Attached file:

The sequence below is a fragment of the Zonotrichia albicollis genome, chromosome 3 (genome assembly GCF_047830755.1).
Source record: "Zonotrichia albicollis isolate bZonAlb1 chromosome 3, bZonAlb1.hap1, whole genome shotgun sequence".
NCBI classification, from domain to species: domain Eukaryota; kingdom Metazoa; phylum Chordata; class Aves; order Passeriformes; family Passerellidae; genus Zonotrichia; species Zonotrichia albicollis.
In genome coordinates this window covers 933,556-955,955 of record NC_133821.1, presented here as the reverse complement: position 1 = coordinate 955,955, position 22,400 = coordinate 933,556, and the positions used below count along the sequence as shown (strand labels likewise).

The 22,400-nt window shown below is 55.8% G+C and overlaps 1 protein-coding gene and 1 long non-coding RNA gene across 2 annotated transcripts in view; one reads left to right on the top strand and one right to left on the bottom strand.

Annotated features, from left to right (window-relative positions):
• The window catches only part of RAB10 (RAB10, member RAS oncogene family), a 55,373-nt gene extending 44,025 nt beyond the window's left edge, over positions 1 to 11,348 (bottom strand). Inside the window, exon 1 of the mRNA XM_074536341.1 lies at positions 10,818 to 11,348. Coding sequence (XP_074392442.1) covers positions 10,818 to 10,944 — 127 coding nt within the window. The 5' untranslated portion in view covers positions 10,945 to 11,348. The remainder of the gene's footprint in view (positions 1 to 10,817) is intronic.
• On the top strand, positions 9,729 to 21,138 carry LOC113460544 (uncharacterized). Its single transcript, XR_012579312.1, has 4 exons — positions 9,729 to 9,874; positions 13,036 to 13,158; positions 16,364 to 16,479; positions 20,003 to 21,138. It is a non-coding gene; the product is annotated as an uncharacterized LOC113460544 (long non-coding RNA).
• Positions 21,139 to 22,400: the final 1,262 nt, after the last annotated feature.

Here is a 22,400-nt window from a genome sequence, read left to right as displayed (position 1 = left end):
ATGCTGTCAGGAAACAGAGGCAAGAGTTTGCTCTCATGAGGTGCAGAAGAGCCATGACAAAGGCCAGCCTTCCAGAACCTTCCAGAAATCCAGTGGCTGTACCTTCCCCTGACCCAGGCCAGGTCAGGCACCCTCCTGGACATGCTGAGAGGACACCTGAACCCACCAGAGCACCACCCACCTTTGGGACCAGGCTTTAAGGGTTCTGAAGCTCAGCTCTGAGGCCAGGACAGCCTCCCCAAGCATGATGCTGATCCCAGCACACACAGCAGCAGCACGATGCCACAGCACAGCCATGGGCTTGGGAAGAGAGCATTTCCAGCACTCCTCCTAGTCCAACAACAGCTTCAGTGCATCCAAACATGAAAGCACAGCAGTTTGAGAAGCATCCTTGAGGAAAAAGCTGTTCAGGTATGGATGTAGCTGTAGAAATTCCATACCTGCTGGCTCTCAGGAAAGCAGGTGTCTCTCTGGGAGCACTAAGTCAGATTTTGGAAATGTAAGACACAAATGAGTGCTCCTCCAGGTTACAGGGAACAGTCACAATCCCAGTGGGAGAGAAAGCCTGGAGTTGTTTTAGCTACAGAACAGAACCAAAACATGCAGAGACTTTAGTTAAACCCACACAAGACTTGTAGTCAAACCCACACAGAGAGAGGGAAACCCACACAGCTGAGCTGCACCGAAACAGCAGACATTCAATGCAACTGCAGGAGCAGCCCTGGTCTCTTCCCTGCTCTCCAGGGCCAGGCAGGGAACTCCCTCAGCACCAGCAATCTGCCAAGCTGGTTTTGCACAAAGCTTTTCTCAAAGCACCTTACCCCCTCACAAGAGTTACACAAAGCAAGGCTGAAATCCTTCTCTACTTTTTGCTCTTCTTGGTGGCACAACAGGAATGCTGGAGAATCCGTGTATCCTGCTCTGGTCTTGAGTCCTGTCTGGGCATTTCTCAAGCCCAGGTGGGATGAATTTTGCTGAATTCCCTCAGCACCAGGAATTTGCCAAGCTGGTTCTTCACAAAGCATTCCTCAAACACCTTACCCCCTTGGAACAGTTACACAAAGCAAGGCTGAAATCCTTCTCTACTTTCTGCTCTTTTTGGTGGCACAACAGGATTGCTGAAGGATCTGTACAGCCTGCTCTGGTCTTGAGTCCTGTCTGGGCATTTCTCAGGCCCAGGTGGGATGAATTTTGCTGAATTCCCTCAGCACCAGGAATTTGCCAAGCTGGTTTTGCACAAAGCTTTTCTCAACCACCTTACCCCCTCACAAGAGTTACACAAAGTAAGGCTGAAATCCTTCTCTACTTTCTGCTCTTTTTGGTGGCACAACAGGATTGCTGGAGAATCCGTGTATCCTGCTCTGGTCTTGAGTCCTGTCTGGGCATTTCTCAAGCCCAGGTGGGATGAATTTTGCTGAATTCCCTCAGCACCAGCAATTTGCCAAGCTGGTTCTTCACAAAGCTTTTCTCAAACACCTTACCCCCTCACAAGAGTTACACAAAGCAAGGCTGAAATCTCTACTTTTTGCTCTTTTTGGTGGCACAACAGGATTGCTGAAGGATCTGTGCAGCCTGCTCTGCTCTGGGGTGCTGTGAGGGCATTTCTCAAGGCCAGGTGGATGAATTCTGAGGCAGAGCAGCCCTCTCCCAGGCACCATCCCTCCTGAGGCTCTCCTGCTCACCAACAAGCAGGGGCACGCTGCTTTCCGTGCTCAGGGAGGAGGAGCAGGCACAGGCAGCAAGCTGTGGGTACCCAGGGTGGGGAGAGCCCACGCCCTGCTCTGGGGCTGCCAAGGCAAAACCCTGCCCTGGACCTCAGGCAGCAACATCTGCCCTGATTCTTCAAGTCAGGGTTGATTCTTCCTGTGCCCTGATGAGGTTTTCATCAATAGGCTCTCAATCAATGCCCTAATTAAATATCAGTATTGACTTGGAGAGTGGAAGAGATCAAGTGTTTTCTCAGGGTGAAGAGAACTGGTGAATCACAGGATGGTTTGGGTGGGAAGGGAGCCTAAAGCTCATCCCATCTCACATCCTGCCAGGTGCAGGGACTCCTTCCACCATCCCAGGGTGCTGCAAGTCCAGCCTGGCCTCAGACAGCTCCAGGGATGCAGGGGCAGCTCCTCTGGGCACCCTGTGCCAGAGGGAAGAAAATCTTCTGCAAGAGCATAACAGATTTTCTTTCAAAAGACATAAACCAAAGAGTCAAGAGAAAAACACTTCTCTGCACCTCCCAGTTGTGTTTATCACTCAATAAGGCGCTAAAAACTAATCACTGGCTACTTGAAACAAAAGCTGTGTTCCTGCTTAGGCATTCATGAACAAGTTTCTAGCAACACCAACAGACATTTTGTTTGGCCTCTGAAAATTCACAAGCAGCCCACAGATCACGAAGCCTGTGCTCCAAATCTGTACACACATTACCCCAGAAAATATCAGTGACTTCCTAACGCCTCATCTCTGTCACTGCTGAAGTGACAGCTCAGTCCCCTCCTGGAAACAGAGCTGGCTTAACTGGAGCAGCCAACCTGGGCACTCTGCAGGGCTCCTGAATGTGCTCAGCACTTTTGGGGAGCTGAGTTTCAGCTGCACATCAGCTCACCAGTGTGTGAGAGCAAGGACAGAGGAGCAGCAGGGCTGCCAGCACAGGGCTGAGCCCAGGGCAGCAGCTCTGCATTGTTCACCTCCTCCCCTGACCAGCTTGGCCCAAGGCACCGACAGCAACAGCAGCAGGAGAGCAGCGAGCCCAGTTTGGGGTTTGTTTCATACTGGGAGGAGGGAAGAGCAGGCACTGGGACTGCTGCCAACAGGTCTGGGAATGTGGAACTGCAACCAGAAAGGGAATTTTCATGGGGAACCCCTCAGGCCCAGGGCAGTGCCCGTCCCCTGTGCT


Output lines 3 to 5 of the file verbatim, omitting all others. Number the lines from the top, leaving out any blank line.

NCBI classification, from domain to species: domain Eukaryota; kingdom Metazoa; phylum Chordata; class Aves; order Passeriformes; family Passerellidae; genus Zonotrichia; species Zonotrichia albicollis.
In genome coordinates this window covers 933,556-955,955 of record NC_133821.1, presented here as the reverse complement: position 1 = coordinate 955,955, position 22,400 = coordinate 933,556, and the positions used below count along the sequence as shown (strand labels likewise).

The 22,400-nt window shown below is 55.8% G+C and overlaps 1 protein-coding gene and 1 long non-coding RNA gene across 2 annotated transcripts in view; one reads left to right on the top strand and one right to left on the bottom strand.